Thursday, June 19, 2008

Letter From a Reader

(Begins with very nice greetings and compliments)
I am writing to ask if you can shed any light upon a most confusing email I recently received.

You see, I work as a costumed entertainer, primarily for children's parties, doing balloon animals, face painting, party games, and such. And I, like many people, have large magnetic signs on my vehicle advertising such, and listing my website.

My website lists my business email, which is unrelated to my personal account or my blog. Yesterday I received an email to this work account which was entitled: "Just a question" I open it, assuming it is a possible gig, and find this text enclosed within:

"I saw your ad on your vehicle and I was just wondering, do you have a foot fetish or are you involved in the BDSM scene? sites to check out: (he gave her the link of a foot fetish porn site)"

On second glance I find the email address to be (I kid you not) "".

Is this a new form of spam that I am unaware of? Is there something in my advertising or website (if you are curious, I will be more than happy to send you the link), that would convince someone that I was involved with the BDSM scene? (I'm not, locally, because I work with children. Only online and under a web handle.) Or is this just a very confused person who has picked me out at random?

Any light you could shed on this would be greatly appreciated.

Oh, he's not confused. And he's not being what I'd call random, either. He's being hugely inappropriate, but that's different.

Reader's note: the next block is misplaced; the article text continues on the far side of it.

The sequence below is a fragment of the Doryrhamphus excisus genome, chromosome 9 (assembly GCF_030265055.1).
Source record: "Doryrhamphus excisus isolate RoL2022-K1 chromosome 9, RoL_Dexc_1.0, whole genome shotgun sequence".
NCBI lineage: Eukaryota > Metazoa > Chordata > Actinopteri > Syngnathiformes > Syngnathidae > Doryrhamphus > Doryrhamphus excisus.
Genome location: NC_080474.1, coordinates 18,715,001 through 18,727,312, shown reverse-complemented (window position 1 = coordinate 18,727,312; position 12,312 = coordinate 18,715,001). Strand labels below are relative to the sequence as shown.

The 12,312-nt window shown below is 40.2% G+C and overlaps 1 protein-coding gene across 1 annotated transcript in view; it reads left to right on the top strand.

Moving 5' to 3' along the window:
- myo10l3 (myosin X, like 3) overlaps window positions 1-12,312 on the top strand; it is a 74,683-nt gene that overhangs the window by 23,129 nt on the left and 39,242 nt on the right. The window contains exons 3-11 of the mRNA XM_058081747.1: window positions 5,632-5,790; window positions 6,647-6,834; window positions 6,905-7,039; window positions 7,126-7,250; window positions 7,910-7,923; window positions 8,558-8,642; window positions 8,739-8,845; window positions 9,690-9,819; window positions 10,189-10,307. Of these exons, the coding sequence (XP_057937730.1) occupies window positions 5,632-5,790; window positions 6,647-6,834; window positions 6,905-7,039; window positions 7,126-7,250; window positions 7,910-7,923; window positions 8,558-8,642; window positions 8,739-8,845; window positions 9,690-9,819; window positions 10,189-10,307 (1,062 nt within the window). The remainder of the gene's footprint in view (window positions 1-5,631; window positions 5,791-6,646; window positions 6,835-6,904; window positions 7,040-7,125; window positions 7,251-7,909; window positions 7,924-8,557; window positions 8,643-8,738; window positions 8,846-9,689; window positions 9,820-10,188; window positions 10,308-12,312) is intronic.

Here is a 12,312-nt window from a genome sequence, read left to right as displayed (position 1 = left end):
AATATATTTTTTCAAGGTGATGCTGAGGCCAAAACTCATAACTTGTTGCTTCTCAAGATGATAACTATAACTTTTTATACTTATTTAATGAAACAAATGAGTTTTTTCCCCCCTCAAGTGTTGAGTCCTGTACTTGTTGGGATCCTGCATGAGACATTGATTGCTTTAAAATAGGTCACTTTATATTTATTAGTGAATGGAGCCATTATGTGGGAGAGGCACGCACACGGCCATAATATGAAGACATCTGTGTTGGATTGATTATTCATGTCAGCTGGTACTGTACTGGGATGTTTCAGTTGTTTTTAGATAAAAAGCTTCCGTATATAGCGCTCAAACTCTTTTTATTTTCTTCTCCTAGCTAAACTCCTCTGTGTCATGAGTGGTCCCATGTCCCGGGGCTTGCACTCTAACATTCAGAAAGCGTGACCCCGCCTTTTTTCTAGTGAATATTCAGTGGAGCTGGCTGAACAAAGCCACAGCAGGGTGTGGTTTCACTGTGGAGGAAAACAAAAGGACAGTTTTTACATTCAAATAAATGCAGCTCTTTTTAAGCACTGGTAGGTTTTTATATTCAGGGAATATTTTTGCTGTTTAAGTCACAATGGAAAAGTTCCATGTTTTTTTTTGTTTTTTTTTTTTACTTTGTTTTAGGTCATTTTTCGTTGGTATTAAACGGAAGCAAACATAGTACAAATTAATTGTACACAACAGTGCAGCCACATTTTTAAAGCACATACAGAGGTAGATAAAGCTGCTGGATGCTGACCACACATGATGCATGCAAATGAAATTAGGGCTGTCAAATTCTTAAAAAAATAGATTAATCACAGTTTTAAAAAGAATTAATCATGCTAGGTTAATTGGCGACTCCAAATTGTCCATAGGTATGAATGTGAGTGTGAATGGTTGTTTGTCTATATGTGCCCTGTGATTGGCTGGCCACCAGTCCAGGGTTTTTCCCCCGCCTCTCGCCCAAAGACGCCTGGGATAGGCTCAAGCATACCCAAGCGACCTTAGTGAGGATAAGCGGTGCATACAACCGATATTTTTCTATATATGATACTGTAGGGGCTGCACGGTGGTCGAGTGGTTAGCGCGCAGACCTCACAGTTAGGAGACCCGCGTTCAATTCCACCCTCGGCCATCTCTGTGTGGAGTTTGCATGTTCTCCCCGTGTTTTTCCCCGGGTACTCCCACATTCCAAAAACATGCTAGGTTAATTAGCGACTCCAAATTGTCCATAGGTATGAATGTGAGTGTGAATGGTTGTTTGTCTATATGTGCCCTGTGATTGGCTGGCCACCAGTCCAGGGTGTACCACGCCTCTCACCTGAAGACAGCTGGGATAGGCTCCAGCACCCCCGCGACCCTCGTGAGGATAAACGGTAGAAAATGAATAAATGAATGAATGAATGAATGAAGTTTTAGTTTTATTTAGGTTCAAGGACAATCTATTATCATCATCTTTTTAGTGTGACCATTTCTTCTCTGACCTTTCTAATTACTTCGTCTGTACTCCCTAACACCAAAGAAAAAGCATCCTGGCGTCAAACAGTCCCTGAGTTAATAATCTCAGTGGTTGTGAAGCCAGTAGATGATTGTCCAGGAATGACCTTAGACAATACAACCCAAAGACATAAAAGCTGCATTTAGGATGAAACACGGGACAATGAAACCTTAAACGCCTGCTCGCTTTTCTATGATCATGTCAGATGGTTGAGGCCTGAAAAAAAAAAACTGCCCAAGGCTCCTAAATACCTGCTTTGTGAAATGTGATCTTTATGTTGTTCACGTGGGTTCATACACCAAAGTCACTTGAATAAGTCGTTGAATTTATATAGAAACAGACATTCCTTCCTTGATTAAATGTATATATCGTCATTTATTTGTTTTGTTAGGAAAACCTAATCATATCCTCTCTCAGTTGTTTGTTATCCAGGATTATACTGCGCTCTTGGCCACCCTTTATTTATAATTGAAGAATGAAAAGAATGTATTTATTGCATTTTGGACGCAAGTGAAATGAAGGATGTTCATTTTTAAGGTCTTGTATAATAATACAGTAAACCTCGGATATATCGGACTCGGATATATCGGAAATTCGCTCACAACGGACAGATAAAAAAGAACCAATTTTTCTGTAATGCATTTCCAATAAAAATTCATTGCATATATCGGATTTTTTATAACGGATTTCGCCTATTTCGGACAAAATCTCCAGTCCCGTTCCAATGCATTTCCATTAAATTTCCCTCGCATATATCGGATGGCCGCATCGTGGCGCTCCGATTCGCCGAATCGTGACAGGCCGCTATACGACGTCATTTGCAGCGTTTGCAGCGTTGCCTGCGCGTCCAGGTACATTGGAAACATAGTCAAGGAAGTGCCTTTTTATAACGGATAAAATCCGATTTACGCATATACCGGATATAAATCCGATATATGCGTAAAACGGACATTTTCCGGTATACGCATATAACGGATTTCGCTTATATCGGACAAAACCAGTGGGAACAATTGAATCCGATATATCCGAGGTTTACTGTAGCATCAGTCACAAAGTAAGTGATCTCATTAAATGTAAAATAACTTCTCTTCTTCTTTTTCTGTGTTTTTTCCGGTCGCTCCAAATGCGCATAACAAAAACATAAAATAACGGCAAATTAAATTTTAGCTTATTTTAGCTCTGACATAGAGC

Part of this is that clown performance - like damn near every other type of performance that changes/disguises someone's appearance - can be sexualized by fetishists.

Shocked? Think about it. Clown performance lends itself easily to a fetish. Clowns, in their makeup and costumes, don't look like real people. They engage in highly stylized behavior, much of which would be either impossible or impermissible in anyone else. They are close to being cartoon creatures, which is why kids are believed to like them. (Although I know just as many people who say they feared and hated clowns as children. Or even as adults.)

So: crazy costumes and wild yet often ritualistic behavior? The parallels to more traditional kink are very clear. Thus, by some people, it's sexualized.

If you've been doing clown performance for long, I'm surprised you haven't run into this before. Jae used to be a clown, and she has many stories about the father's of birthday children getting turned on by her clown persona and hitting on her.

There's nothing wrong with getting hot for clowns. (Okay, yeah, it's not a fetish that gets you the same awed respect as doing, say, flesh-hook suspension. But there's nothing wrong with it.)

But writing lewd emails to strange women, who have invited no such thing, is wrong. I have written before about the archaic phrase "a public woman". You are in the same category as my female pal of that blog post: you're a woman who is putting certain information about herself out the public. Many people understand that you're seeking professional attention, not sexual attention. But there's a breed of man for whom no such distinction exists. A woman who advertises herself in any way is a woman advertising her sexuality. Or at least, his fantasy about her sexuality, and how he might avail himself of it. Your admirer may think he wants a dominant woman, but in fact, he is being the opposite of submissive. He's reminding you that to him, you are nothing but a viewing screen on which to project his fantasy. Being dirt beneath mistress's feet has apparently given this guy an extremely one-dimensional view of other people's sexuality.

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